The State Department is talking to Apple scientists about new uses for the iPhone.
The State Department wants to use the Internet of Things, the network of connected sensors and devices, for arms control, a senior adviser said during a conference Tuesday.
Brian Nordmann, senior adviser for arms control, verification and compliance at the State Department, told a small audience he's working with researchers at the University of Hawaii, who are examining how the iPhone 5 can be used to detect infrasonic noise, potentially signalling nuclear tests underground. The iPhone 5's accelerometers and microphones are sensitive enough to detect earthquakes and explosions, Nordmann said.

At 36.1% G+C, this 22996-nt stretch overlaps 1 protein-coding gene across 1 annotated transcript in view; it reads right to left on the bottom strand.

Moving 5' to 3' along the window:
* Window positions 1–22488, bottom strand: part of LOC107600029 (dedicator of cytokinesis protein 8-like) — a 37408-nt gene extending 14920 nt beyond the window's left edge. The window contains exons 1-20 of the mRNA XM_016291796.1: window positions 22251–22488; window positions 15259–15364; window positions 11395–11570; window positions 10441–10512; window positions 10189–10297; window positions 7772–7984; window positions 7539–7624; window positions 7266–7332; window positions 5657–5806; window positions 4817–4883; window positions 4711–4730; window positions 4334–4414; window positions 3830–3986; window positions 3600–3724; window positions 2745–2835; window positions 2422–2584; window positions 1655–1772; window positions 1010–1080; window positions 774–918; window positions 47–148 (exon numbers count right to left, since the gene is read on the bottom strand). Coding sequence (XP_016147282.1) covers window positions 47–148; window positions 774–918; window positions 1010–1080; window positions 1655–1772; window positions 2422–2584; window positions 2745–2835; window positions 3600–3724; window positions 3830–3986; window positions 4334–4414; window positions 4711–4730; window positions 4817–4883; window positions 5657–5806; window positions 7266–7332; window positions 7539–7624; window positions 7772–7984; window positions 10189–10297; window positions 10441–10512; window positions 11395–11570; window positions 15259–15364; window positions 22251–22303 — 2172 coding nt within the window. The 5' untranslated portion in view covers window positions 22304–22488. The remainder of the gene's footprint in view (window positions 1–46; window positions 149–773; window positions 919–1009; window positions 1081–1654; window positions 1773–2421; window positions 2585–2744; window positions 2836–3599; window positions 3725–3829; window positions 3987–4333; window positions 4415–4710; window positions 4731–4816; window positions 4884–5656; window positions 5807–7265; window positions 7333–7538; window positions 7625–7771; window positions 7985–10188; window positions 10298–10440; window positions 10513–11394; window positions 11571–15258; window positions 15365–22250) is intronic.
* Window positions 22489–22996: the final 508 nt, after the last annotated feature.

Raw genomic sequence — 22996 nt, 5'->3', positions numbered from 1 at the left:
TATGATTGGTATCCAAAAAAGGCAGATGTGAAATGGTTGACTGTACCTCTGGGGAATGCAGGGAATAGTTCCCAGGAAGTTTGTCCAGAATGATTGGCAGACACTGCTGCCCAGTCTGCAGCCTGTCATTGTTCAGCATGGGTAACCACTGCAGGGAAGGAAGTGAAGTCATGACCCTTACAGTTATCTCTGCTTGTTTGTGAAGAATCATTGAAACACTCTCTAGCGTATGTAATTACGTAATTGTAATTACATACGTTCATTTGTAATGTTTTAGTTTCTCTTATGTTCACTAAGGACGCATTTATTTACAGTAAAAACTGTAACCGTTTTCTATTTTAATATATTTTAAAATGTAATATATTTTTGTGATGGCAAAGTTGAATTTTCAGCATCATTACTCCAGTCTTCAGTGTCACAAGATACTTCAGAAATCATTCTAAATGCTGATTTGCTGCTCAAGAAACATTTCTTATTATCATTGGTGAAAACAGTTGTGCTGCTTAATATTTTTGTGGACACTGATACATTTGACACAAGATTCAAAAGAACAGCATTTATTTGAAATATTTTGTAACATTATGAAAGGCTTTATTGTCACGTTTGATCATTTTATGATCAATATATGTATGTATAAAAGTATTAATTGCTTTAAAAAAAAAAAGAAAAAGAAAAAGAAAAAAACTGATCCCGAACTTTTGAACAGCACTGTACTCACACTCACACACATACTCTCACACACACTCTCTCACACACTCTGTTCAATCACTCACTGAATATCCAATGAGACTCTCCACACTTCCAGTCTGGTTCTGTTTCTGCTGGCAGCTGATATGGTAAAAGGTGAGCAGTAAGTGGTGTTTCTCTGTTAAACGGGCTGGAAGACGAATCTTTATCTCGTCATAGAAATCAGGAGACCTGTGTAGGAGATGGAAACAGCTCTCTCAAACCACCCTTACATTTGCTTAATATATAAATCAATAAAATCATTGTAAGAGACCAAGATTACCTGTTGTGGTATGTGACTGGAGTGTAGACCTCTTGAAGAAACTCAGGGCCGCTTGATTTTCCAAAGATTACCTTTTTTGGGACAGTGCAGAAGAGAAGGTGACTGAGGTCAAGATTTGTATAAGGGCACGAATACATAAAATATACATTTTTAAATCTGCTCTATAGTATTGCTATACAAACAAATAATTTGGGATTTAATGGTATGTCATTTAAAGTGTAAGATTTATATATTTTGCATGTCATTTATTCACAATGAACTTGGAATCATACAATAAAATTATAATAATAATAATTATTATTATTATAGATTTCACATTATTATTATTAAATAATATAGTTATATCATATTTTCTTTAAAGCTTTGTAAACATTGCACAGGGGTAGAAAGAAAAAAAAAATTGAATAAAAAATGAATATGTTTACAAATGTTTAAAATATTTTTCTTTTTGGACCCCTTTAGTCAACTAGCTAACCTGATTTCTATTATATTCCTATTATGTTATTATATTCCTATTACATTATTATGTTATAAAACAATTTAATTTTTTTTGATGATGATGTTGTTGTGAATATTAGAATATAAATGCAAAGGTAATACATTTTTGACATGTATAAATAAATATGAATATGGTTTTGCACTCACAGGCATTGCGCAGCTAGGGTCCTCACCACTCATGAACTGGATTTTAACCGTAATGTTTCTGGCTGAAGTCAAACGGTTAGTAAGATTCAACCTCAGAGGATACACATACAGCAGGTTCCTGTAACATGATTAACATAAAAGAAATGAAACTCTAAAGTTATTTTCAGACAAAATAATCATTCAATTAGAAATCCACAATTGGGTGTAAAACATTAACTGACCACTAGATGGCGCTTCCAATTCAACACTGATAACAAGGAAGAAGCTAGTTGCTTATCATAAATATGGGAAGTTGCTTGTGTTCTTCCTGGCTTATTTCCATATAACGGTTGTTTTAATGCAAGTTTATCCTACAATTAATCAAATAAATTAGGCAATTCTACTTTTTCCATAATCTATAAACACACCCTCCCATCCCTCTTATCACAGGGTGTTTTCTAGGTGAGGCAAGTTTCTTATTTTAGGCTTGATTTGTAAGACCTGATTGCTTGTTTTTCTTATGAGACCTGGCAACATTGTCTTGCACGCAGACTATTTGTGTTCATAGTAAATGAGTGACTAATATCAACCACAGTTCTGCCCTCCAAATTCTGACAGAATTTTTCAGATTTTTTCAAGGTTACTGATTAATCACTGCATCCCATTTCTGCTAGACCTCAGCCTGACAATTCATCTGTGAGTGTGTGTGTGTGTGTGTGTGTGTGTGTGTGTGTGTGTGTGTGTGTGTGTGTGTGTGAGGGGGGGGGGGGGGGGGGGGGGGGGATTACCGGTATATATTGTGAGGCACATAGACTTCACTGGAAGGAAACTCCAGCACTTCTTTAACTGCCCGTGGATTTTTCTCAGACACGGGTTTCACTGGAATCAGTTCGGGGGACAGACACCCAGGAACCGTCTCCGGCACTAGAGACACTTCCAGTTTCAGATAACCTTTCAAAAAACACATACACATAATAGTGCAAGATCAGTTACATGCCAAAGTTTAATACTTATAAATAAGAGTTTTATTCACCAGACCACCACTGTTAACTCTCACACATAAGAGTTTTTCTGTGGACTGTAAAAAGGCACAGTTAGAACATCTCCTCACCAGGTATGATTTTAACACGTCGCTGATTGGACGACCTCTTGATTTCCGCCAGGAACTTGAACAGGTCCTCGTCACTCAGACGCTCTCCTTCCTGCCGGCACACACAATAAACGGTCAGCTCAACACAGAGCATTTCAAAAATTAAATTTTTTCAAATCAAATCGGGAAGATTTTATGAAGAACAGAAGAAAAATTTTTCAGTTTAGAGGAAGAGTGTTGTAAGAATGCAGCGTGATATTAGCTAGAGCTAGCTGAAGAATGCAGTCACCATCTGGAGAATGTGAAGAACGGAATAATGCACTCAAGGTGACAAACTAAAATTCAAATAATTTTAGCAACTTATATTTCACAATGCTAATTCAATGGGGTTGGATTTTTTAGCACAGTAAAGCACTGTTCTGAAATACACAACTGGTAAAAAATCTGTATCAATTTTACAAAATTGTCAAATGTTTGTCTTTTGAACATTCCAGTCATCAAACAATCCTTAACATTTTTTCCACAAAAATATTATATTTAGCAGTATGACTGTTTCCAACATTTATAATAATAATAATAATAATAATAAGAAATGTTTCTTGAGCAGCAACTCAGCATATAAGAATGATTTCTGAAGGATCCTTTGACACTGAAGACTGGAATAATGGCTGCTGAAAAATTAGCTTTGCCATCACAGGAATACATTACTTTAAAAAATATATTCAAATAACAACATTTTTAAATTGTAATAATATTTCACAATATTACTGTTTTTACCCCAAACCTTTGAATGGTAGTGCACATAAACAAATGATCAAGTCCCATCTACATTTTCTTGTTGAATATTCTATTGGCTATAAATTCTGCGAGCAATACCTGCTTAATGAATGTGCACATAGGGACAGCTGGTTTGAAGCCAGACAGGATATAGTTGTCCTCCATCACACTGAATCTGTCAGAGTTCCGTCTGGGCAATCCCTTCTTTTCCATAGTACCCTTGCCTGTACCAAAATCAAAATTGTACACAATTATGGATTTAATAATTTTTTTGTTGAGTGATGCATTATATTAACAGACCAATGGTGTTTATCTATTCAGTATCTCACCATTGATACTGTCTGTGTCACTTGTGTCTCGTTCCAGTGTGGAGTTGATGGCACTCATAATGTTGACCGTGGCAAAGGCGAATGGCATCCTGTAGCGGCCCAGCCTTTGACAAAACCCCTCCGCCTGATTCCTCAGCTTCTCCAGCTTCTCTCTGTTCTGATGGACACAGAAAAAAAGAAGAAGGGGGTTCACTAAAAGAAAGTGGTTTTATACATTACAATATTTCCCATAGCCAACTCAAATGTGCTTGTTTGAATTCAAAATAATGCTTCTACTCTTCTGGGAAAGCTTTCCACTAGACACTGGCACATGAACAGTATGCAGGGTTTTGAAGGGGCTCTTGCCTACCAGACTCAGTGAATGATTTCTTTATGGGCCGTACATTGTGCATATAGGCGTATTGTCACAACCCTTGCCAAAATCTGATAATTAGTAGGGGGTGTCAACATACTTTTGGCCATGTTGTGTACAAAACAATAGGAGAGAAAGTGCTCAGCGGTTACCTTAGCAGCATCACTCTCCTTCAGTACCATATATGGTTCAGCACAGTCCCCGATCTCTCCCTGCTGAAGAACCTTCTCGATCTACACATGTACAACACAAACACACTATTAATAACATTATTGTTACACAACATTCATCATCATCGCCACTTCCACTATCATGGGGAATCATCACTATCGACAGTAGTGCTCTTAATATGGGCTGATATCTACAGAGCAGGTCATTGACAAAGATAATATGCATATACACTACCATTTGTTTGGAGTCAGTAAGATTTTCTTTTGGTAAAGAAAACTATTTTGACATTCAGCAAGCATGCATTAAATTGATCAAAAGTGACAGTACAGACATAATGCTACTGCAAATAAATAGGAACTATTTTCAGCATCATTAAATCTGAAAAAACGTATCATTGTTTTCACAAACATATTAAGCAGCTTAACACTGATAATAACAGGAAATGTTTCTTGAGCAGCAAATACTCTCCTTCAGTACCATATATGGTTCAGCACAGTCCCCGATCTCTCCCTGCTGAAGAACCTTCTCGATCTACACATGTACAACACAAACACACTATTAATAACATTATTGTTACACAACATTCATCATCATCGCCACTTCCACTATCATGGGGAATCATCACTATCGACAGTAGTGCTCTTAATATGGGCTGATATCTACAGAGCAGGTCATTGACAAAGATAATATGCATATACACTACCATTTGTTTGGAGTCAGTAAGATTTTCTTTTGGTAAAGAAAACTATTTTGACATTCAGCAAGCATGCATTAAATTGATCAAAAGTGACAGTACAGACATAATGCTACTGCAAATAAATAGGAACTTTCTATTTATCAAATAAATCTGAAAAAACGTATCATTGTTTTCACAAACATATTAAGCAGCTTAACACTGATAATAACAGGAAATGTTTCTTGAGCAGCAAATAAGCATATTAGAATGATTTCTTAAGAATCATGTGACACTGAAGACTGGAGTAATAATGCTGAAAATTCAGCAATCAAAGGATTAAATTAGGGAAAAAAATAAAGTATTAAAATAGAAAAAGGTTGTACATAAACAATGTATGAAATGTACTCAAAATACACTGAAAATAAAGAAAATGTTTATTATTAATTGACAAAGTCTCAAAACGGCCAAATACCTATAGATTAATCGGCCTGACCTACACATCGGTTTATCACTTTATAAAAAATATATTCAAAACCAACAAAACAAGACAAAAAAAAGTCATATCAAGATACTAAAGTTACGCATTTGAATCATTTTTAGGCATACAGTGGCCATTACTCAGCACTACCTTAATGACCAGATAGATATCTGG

The University of Hawaii researchers are examining the iPhone 6's ability to pick up vibration signals, which is duller than the iPhone 5's, according to Nordmann. He theorized that the company removed the capability to make the phone cheaper.
Apple's scientists were apparently unaware the phone's equipment could be used for seismic sensors, Nordmann said.
"We're now talking to the scientists [at Apple] to have them thinking broader than what they were thinking," he added.
But approaching large companies with technology hacks can often be futile, he said.
"If I go to Apple or I go to IBM or I go to Lockheed Martin, they're not going to give me the time of day. . . But if I go to a startup or I go to the guy who's a hobbyist in his garage and tell him the problem, he's going to come up with five solutions of how I can do it by tweaking his [product]."
Nordmann said he's been going to more tech meetups to ask entrepreneurs, "'How can I steal their ideas for my applications, or have them steal my ideas for their applications?'”